This is the third year I’ve been harbouring an obsession with nesting gulls. For the previous two years, I was lucky enough to be managing without full-time work, and so was able to check up on the gulls at least twice a week.

Working full time, I’m at the mercy of weekends and holidays, so I only end up walking the entire route on Sundays. Why not Saturdays? Saturdays I volunteer at the Vancouver Avian Research Centre banding birds, and I’m barely exaggerating by saying it is the light that gets me through the week.

Yesterday it struck me that much of my recent frustration comes from being relegated to weekly visits of these birds. Monitoring these nests probably seems like a strange form of birding to many of you, and I guess you’re right. I’m not spotting any rarities or ending the day with a massive list on eBird… despite that, having the opportunity to watch these “seagulls” live their daily lives – lives as vivid, meaningful, and real as ours – there is something profound and numinous in it that I don’t find anywhere else.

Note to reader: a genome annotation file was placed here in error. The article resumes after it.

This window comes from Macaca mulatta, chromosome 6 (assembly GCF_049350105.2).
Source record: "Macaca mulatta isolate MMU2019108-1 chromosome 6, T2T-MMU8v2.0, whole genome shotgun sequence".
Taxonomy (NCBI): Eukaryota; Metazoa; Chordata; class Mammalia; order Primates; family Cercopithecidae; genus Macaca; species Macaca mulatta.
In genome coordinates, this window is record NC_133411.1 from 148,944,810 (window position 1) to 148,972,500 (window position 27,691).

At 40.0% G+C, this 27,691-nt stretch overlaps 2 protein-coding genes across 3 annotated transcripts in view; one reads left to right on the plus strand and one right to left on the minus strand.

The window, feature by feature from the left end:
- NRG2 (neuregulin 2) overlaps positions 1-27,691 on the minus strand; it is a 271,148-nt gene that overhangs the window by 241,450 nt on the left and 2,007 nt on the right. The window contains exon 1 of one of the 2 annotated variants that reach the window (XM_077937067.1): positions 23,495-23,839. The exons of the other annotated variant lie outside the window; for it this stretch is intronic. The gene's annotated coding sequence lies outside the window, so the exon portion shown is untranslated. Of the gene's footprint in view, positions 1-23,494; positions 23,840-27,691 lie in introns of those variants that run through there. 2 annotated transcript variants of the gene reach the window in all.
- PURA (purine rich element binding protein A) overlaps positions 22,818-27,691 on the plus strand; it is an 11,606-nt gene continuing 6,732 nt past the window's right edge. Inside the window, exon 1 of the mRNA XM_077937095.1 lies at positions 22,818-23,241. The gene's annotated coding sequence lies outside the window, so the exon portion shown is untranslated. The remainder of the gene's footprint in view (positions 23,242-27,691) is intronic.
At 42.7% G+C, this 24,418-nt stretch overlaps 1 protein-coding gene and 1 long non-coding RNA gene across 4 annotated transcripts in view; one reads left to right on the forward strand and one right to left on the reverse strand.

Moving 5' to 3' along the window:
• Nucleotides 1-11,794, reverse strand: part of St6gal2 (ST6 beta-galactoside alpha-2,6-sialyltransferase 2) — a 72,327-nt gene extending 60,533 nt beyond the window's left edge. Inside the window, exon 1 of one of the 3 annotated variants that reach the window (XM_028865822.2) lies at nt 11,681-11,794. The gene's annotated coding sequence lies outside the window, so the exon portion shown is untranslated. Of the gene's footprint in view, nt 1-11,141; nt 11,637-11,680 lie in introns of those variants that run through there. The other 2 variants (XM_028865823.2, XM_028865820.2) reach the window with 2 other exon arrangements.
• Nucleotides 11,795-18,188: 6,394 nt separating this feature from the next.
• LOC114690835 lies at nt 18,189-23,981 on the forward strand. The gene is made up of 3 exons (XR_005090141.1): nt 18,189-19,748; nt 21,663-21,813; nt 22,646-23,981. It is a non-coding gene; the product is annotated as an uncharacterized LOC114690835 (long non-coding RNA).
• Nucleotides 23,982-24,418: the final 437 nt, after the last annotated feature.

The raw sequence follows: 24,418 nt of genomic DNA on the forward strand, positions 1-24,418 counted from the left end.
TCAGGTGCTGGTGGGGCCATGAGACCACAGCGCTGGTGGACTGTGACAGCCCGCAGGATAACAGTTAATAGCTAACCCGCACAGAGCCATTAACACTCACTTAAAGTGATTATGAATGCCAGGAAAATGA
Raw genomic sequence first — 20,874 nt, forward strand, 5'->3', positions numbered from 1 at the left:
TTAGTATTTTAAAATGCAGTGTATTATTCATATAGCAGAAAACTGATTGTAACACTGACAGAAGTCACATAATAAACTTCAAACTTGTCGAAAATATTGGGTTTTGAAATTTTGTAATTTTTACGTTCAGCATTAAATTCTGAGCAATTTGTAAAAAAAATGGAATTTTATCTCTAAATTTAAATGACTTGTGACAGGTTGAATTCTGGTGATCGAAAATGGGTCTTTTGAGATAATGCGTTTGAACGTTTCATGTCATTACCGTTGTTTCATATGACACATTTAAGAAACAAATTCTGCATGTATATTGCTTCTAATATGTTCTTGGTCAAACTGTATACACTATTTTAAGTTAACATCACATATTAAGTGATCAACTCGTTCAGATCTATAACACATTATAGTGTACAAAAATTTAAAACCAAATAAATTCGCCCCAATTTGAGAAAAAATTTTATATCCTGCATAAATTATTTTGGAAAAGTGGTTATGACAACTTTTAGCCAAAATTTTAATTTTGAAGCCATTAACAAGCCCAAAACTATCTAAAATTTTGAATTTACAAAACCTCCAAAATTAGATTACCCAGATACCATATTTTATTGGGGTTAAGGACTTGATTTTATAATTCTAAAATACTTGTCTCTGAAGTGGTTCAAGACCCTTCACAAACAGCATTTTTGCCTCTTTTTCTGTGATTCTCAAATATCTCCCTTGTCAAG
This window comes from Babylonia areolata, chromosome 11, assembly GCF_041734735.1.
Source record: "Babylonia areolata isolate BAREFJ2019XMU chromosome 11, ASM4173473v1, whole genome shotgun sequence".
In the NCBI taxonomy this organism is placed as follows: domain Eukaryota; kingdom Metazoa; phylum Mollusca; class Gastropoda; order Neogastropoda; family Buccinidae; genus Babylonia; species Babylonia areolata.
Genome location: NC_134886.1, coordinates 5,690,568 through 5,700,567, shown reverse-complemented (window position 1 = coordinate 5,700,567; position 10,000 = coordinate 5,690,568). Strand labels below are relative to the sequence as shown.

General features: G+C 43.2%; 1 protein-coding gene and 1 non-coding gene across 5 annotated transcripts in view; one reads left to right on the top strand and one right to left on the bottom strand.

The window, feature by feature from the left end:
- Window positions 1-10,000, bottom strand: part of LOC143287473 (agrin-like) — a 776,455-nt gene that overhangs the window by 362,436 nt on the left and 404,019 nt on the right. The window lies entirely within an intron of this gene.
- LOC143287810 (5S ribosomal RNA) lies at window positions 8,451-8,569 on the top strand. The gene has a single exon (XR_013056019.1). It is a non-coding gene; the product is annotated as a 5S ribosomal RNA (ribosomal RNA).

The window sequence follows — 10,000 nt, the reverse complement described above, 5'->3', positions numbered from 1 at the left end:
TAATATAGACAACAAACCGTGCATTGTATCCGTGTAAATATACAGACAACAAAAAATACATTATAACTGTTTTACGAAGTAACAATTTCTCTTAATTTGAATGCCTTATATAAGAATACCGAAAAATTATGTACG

Lots to get through, let’s begin…

Culinary Nest

Culinary Nest

Culinary Nest

At approximately three weeks old, the chicks at Culinary Nest are the oldest chicks we’re watching. Take a peek at the photo from last week and note how much they’ve changed.

Sunday’s gull nest survey happened to fall on June 30th, which is my birthday – and I was gifted with many new chicks that have hatched since last weekend’s visit. There’s a lot to get through, so I’ll try and keep the writing compact and to the point.

Cambie Nest

Cambie Nest

Cambie Nest

Until the eggs hatch, there is always a bird brooding on the nest. So, seeing the nest unoccupied and an adult resting nearby I knew that there had to be chicks. While the chick is quite visible in this photo, from my vantage point I could only see an empty nest and I was worried.

Rooftop Cormorants

- 1 min read

While out surveying gull nests I often see Pelagic Cormorants flying up to their nests underneath the Granville and Burrard Street Bridges, many returning with a beak-full of nesting material.

I was curious where they were gathering it from -– with their legs far back on their body and adapted to swimming, they are awkward while on land. You won’t see them waddling around much since it’s a risky endeavour for them.

Last Sunday I spotted a handful of them gathering vegetation from the ‘green’ rooftop of a building on False Creek and spent quite a while watching them.

Pelagic Coromrant

Pelagic Coromrant

Pelagic Coromrant